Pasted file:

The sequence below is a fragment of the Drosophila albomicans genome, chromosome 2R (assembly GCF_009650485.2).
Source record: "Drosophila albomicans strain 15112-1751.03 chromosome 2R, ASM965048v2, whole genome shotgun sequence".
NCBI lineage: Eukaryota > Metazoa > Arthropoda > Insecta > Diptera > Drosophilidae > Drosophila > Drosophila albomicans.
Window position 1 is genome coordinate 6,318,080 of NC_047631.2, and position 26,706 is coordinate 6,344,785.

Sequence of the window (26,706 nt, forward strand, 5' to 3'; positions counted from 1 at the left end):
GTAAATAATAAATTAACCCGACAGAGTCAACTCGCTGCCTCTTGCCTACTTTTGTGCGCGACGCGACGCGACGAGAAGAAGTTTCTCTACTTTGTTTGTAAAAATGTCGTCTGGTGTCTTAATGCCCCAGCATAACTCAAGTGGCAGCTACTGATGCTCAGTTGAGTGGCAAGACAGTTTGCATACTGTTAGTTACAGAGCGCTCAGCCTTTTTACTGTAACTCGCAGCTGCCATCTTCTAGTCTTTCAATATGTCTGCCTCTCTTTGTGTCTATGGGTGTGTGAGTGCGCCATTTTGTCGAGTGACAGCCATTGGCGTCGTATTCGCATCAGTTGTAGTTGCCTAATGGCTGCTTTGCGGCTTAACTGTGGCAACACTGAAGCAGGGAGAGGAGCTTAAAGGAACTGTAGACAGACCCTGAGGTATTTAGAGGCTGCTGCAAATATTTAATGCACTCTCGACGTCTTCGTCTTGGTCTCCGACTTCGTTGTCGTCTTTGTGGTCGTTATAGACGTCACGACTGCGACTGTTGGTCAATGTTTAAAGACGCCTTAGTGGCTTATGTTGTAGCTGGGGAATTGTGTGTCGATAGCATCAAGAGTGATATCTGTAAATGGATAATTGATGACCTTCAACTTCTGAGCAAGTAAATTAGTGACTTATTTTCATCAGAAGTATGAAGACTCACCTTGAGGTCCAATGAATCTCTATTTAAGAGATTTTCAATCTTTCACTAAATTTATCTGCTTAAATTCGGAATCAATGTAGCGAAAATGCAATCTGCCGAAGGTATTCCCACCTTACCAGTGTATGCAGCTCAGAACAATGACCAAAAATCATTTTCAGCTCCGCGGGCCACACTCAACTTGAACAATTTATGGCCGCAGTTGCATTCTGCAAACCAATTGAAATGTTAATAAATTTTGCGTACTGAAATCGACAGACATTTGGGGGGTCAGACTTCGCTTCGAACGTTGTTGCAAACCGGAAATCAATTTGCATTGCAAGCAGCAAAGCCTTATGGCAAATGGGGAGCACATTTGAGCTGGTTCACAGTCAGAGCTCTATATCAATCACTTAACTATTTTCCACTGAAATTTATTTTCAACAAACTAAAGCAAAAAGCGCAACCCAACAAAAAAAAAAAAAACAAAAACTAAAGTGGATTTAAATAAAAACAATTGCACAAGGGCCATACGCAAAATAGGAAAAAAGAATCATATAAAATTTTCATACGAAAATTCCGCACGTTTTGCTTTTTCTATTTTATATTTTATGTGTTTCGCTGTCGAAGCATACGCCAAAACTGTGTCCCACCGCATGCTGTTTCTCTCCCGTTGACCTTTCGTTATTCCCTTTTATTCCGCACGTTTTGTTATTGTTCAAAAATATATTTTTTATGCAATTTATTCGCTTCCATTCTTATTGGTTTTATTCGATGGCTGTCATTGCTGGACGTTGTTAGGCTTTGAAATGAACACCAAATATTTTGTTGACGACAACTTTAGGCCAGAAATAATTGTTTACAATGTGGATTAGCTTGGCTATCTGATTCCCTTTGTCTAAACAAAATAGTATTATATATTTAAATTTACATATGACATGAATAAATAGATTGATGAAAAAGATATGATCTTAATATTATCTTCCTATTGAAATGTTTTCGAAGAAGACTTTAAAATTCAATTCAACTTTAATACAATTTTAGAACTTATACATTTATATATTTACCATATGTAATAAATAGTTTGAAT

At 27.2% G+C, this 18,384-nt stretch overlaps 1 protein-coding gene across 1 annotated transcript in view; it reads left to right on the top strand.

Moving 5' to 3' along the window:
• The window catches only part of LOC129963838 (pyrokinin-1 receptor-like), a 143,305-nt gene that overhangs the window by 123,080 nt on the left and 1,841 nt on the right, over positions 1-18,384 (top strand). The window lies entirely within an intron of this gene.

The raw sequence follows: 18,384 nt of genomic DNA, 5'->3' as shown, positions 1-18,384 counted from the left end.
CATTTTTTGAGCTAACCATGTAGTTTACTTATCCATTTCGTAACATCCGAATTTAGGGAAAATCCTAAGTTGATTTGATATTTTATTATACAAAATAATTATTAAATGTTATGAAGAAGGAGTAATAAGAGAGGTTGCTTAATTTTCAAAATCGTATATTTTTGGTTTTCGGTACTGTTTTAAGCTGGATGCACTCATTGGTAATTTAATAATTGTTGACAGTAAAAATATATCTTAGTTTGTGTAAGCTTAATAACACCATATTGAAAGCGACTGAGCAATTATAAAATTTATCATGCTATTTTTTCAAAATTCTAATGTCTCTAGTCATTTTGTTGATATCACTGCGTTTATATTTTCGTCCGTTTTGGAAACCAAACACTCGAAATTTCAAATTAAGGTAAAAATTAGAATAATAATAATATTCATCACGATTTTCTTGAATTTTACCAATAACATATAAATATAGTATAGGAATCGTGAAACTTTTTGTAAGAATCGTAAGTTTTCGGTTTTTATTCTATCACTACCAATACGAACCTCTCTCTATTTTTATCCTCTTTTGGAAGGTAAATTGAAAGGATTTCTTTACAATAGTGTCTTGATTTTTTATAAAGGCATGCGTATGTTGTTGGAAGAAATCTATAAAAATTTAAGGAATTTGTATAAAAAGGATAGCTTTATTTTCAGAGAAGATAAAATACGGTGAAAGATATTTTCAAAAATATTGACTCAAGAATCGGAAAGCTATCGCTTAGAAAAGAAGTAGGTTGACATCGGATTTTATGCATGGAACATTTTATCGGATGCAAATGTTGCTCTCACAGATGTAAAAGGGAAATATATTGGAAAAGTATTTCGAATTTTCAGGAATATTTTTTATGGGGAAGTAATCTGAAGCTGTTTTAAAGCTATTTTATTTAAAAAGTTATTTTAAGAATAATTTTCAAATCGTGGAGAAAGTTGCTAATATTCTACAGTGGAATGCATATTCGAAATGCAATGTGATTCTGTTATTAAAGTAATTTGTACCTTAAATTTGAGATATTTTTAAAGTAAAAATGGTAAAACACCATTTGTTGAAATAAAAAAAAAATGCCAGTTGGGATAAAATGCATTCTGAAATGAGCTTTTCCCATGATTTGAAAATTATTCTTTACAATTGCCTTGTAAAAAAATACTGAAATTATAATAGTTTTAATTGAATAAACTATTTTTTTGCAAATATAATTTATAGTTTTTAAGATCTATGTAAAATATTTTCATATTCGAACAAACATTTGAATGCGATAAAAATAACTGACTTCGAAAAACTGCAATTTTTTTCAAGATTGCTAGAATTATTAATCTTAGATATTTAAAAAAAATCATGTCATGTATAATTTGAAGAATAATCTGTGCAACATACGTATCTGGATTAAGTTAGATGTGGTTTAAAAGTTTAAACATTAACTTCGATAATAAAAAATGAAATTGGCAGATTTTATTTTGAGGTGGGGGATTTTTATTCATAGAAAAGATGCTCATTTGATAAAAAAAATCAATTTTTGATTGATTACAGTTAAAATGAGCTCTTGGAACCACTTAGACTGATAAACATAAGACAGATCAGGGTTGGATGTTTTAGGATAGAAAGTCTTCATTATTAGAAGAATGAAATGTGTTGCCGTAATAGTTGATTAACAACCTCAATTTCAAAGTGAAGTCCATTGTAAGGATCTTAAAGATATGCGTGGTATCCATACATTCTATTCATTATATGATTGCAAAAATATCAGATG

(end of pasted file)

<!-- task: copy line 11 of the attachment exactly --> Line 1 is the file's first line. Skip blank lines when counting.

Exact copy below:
CATTTTTTGAGCTAACCATGTAGTTTACTTATCCATTTCGTAACATCCGAATTTAGGGAAAATCCTAAGTTGATTTGATATTTTATTATACAAAATAATTATTAAATGTTATGAAGAAGGAGTAATAAGAGAGGTTGCTTAATTTTCAAAATCGTATATTTTTGGTTTTCGGTACTGTTTTAAGCTGGATGCACTCATTGGTAATTTAATAATTGTTGACAGTAAAAATATATCTTAGTTTGTGTAAGCTTAATAACACCATATTGAAAGCGACTGAGCAATTATAAAATTTATCATGCTATTTTTTCAAAATTCTAATGTCTCTAGTCATTTTGTTGATATCACTGCGTTTATATTTTCGTCCGTTTTGGAAACCAAACACTCGAAATTTCAAATTAAGGTAAAAATTAGAATAATAATAATATTCATCACGATTTTCTTGAATTTTACCAATAACATATAAATATAGTATAGGAATCGTGAAACTTTTTGTAAGAATCGTAAGTTTTCGGTTTTTATTCTATCACTACCAATACGAACCTCTCTCTATTTTTATCCTCTTTTGGAAGGTAAATTGAAAGGATTTCTTTACAATAGTGTCTTGATTTTTTATAAAGGCATGCGTATGTTGTTGGAAGAAATCTATAAAAATTTAAGGAATTTGTATAAAAAGGATAGCTTTATTTTCAGAGAAGATAAAATACGGTGAAAGATATTTTCAAAAATATTGACTCAAGAATCGGAAAGCTATCGCTTAGAAAAGAAGTAGGTTGACATCGGATTTTATGCATGGAACATTTTATCGGATGCAAATGTTGCTCTCACAGATGTAAAAGGGAAATATATTGGAAAAGTATTTCGAATTTTCAGGAATATTTTTTATGGGGAAGTAATCTGAAGCTGTTTTAAAGCTATTTTATTTAAAAAGTTATTTTAAGAATAATTTTCAAATCGTGGAGAAAGTTGCTAATATTCTACAGTGGAATGCATATTCGAAATGCAATGTGATTCTGTTATTAAAGTAATTTGTACCTTAAATTTGAGATATTTTTAAAGTAAAAATGGTAAAACACCATTTGTTGAAATAAAAAAAAAATGCCAGTTGGGATAAAATGCATTCTGAAATGAGCTTTTCCCATGATTTGAAAATTATTCTTTACAATTGCCTTGTAAAAAAATACTGAAATTATAATAGTTTTAATTGAATAAACTATTTTTTTGCAAATATAATTTATAGTTTTTAAGATCTATGTAAAATATTTTCATATTCGAACAAACATTTGAATGCGATAAAAATAACTGACTTCGAAAAACTGCAATTTTTTTCAAGATTGCTAGAATTATTAATCTTAGATATTTAAAAAAAATCATGTCATGTATAATTTGAAGAATAATCTGTGCAACATACGTATCTGGATTAAGTTAGATGTGGTTTAAAAGTTTAAACATTAACTTCGATAATAAAAAATGAAATTGGCAGATTTTATTTTGAGGTGGGGGATTTTTATTCATAGAAAAGATGCTCATTTGATAAAAAAAATCAATTTTTGATTGATTACAGTTAAAATGAGCTCTTGGAACCACTTAGACTGATAAACATAAGACAGATCAGGGTTGGATGTTTTAGGATAGAAAGTCTTCATTATTAGAAGAATGAAATGTGTTGCCGTAATAGTTGATTAACAACCTCAATTTCAAAGTGAAGTCCATTGTAAGGATCTTAAAGATATGCGTGGTATCCATACATTCTATTCATTATATGATTGCAAAAATATCAGATG